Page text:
The Final Corruption of Human Embryology

C. Ward Kischer
Published: February 15th, 2007
Revised: March 3, 2006
Reproduced with Permission

The history of science records certain events which have seriously impeded the search for truth. That is what science is: the search for truth. Sometimes the truth is obscured due to lack of information, or the means by which to measure; but, at other times, due to deliberate falsehoods. Alexander Kohn said it precisely: "The whole edifice of science is built upon honesty"1.

An Early Error in Science

Ptolemy (127-151) had believed that the earth was the fixed center of the universe; but, it was Copernicus (1473-1543) whose insights set the stage for Galileo (1564-1642) and Kepler (1571-1630) to establish that the planets revolve around the sun. They used the telescope which aided in their calculations; while, Ptolemy used his naked eye for visual observations. Ptolemy was principally a mathematician, although he is listed as being one of the ancient astronomers2. But, his science was flawed. This has significance for later errors in science, particularly in Human Embryology, especially in the last few decades.

The Homunculus

Perhaps the earliest major problem in Human Embryology was the theory of preformation, supported mainly by Leeuwenhock (1632-1723) and gave rise to the idea of the Homunculus. This was a miniature human being supposedly seen in the head of the sperm, through a microscope no less! The theory was that when deposited in the female, it simply grew in size. Common sense should have revealed this as the "mystery" of the Chinese boxes, and with an ad infinitum series3. In fact, Hartsoeker (1656-1725) made incredibly detailed camera lucida drawings of the homunculus and published an atlas of homunculi well into the 18th century4.

With the advent of fertilization studies the idea of preformation was abandoned in favor of epigenesis, the building of tissues and organs in a progressive mode of differentiation.

The homunculus and preformation were the results of lack of adequate information, wild imagination and, most likely, some prejudicial thinking.

The Basic Biogenetic Law

The next major problem in Human Embryology was caused by Haeckel (1834-1919), who published his famous theory of recapitulation, which became known as The Basic Biogenetic Law. This was formulated in 1866 and states: "Ontogeny recapitulates phylogeny"5. Simply stated it came to mean that adult stages of ancestors are repeated during the development of descendants and are telescoped back into earlier stages of development. The remains of this false law are still published today and take the form of false claims that the human embryo forms gills; whereas, they do not, nor even remotely, produce any semblance of gills6. It is this very legacy which prompted the celebrity, Mary Tyler Moore, in her recent testimony before a Congressional Committee on Stem Cell Research, to remark that "the human embryo is no more than a fish".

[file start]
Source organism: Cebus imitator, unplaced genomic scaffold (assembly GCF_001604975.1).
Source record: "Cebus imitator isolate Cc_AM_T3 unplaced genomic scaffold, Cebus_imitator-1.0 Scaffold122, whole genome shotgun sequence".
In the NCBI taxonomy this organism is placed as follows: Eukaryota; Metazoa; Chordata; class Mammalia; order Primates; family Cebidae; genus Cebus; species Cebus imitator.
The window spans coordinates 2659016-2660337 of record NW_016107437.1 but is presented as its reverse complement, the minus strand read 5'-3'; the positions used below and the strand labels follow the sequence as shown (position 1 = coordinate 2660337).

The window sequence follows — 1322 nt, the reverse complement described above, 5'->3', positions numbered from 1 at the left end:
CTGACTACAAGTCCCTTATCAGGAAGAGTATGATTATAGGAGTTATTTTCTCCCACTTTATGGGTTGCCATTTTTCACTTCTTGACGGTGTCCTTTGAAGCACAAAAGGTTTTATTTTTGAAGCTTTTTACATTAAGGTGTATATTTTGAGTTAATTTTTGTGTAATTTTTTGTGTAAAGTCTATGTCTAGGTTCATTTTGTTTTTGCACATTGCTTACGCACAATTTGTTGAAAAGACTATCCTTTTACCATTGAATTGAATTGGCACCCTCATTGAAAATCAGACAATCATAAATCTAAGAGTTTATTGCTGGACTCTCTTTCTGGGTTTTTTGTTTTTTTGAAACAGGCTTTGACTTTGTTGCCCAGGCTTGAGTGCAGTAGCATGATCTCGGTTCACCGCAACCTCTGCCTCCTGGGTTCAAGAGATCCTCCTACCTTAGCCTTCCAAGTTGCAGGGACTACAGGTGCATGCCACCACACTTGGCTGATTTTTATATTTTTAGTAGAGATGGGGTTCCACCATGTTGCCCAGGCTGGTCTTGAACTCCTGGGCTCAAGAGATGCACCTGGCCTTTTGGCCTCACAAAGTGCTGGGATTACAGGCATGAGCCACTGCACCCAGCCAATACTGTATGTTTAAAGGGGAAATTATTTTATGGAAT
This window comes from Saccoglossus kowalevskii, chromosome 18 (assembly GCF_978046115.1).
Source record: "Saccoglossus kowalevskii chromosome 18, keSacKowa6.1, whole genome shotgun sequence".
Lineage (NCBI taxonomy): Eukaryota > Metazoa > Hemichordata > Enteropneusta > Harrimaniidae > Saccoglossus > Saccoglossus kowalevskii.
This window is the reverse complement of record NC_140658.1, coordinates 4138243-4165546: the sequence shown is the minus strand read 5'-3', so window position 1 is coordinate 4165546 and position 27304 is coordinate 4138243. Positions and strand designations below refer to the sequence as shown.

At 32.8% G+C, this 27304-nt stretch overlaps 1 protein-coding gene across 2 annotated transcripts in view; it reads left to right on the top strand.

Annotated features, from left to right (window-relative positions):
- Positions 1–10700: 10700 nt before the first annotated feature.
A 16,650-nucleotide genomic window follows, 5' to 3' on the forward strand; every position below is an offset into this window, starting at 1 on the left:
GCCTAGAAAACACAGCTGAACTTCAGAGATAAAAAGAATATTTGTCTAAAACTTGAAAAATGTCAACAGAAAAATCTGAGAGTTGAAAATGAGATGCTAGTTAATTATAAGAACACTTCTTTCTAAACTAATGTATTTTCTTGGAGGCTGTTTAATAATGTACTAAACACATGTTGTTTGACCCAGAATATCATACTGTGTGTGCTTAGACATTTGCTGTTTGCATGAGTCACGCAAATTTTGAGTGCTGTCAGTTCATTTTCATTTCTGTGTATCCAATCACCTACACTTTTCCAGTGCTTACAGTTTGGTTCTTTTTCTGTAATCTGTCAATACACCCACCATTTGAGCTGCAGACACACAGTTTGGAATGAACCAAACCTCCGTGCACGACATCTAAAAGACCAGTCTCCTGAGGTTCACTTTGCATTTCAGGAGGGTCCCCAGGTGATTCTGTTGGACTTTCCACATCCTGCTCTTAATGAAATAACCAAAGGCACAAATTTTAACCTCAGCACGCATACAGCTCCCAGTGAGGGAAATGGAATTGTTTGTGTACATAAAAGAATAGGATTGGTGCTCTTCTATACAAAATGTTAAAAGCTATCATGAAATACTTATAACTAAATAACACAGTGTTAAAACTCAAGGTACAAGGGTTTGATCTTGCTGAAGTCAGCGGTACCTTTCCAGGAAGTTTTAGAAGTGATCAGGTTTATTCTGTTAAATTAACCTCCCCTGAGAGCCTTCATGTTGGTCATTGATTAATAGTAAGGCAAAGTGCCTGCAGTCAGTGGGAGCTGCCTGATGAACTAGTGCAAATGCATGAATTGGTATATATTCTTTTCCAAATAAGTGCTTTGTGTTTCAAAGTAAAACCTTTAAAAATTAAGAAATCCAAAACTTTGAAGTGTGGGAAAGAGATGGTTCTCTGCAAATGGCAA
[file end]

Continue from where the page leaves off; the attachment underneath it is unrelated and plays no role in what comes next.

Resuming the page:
The tragedy of the long life of The Basic Biogenetic Law lies in the fact that 38 years before Haeckel's publication, von Baer (1792-1876) published his work (1828) which obviated that of Haeckel. His 4th law states: "The young stages in the development of an animal are not like the adult stages of other animals lower down on the scale, but are like the young stages of those animals"7.Undoubtedly, the pressures of evolutionary theory enabled Haeckel's theory to prevail over von Baer's.

The Preembryo

In 1979 Clifford Grobstein authored an article in Scientific American in which he introduced his invention called the "preembryo"8. He used false science in justifying this term, and it became known as "The Big Lie in Human Embryology"9. He was upfront about the use of this term and admitted it was invented to change the "status" of the human embryo. This translated to a change in the moral status of the human embryo. He also equated this term with a "preperson". At first he said the preembryo age extended to 14 days post-fertilization, but later claimed it to be 7 weeks post fertilization10. This term was seized upon by prochoice advocates, including members of the clergy11 and physicians12. In spite of many efforts to discredit the term, it is still used today in the mainstream media to enable abortion and stem cell research, e.g. the use of "spare" embryos in IVF laboratories. Some of the more wild extrapolations of this term include declaring that human life does not begin at fertilization, but, in fact, only at implantation. So, here we are strapped with another false dogma in Human Embryology, so far for 28 years. We may have to suffer decades more of this false Human Embryology, just as we have for the Basic Biogenetic Law.

The Newest Insult

Now comes a new abuse of Human Embryology. In 2005 a new textbook was published entitled: "Bioethics and The New Embryology", authored by Scott F. Gilbert, Anna L. Tyler and Emily J. Zackin13. It is a monument to political correctness and a testimony to the final corruption of Human Embryology.

In 1993 I warned that Human Embryology was being rewritten according to political correctness14. My prediction has come true. Gilbert's book is short on Human Embryology and long on parsing its language.